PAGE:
Dealership Update, No. 4, November 2012: Can You Still Consider An Applicant's Criminal Record?

by Fisher Phillips
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[author: John Donovan]

Some of our dealership clients are confused about whether or not it is still permissible to check an applicant's criminal record. The confusion is due in part to the publicity concerning recently passed state and municipal laws which restrict the right of some employers to check an applicant's criminal record, and partially due to the EEOC's recently issued "Enforcement Guidance" on the topic.

Let's Clarify Some Things

First, more than 40 cities, a handful of counties, and at least two states have passed laws which limit an employer's right to consider an applicant's criminal record when making a hiring decision. This is all part of the "ban the box" movement, named for its expressed goal of requiring employers to eliminate the box on their applications where the applicant must answer the question "Have you ever been convicted of a crime?" Proponents of the movement believe that it is unfair for an employer to exclude any applicant from consideration just because he or she has a criminal record and therefore employers should not be allowed to use such records.

Fortunately, most of these laws apply only to public employers and therefore would not apply to private employers, like dealerships. But a few of them do restrict private employers in the way in which they may use criminal records.

For example, some laws provide that a private employer may not check or discuss an applicant's criminal record until after the first interview or until it makes an actual job offer. These laws apparently presume that if an employer "gets to know" the applicant in the interview, it may be more inclined to ignore a criminal record. Other laws provide that an employer must completely ignore certain convictions, e.g., misdemeanors over five years old.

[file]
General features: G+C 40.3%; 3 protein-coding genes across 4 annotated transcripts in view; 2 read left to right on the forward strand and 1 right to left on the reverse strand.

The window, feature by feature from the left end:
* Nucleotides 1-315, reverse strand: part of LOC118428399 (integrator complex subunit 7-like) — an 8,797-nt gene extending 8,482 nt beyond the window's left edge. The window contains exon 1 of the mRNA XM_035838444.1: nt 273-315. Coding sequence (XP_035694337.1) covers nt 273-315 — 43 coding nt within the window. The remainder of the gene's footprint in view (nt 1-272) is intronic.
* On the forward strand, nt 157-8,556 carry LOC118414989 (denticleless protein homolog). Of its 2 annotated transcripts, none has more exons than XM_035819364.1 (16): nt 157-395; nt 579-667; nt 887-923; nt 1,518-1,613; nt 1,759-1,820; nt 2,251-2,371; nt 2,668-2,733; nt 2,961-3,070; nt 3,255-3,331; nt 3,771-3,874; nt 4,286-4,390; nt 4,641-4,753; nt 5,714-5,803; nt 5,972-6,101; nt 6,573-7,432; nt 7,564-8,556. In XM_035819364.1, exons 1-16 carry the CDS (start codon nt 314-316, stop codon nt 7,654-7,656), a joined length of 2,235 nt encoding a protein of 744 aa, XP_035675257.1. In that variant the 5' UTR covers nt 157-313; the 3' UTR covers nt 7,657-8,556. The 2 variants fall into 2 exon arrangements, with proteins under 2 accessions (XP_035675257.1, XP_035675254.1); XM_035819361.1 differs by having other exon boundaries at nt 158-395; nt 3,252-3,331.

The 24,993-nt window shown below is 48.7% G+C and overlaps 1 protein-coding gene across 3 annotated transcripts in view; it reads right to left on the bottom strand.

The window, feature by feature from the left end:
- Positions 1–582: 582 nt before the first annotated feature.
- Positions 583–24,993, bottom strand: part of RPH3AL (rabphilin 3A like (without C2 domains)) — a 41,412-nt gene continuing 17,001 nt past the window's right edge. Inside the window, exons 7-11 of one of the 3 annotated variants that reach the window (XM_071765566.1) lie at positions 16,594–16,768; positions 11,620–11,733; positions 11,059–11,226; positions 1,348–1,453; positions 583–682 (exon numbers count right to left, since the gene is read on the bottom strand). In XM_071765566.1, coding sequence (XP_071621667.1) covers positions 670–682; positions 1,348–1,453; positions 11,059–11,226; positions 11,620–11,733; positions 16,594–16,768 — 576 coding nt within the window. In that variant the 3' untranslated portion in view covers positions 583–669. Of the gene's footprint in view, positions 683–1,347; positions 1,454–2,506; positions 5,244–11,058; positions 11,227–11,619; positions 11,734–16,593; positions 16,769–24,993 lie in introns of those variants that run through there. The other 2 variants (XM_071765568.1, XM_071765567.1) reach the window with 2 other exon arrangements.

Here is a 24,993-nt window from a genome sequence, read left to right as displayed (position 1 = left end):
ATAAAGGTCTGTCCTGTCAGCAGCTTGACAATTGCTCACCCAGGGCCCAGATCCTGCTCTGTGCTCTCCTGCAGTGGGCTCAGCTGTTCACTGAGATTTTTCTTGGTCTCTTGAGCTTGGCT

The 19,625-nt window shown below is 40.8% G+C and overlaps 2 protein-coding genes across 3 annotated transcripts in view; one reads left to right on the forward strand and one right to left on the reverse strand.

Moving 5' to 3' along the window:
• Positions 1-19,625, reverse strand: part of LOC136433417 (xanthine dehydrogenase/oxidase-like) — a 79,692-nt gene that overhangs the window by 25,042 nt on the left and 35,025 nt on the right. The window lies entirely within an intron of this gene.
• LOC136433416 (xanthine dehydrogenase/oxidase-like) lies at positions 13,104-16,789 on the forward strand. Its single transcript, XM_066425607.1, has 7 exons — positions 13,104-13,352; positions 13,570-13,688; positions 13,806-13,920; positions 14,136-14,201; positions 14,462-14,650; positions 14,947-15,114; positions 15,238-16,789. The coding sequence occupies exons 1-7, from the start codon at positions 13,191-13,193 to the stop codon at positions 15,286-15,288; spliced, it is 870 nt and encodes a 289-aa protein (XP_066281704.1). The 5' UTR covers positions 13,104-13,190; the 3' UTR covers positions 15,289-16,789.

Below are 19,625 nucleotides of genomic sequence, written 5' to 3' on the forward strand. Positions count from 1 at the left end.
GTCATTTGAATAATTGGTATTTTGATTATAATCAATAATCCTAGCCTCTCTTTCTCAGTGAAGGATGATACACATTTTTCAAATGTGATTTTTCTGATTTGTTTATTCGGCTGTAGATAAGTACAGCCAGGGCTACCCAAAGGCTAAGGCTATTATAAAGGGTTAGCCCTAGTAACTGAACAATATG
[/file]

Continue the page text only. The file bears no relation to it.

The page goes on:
The second source of confusion has been the EEOC's recent pronouncements in the area of criminal records. In April 2012, the EEOC issued an updated "Enforcement Guidance" which summarized the current law concerning the use of criminal records in hiring decisions as well as its "best practices" for employers.

In the Guidance, the EEOC suggested that employers should not ask broad questions about an applicant's criminal record, but instead limit questions on the application to only those convictions that would disqualify an applicant from that particular position. While this might represent the EEOC's idea of a best practice, it is not "the law" and is not binding on any employer.

It might be helpful to review how the courts have addressed cases involving the use of criminal records. After all, it is the courts, not the EEOC, that have the final say on what our laws mean. In the criminal-record context, the courts have held that using a criminal record to screen out certain applicants is a "facially neutral" policy, that is, it does not completely screen out any protected group. However, statistics show that a greater percentage of minorities have criminal records than whites. Therefore, screening applicants on the basis of their criminal record is likely to have a "disparate impact" on minorities. This then requires the employer to prove that screening out certain criminals is "job related and consistent with business necessity."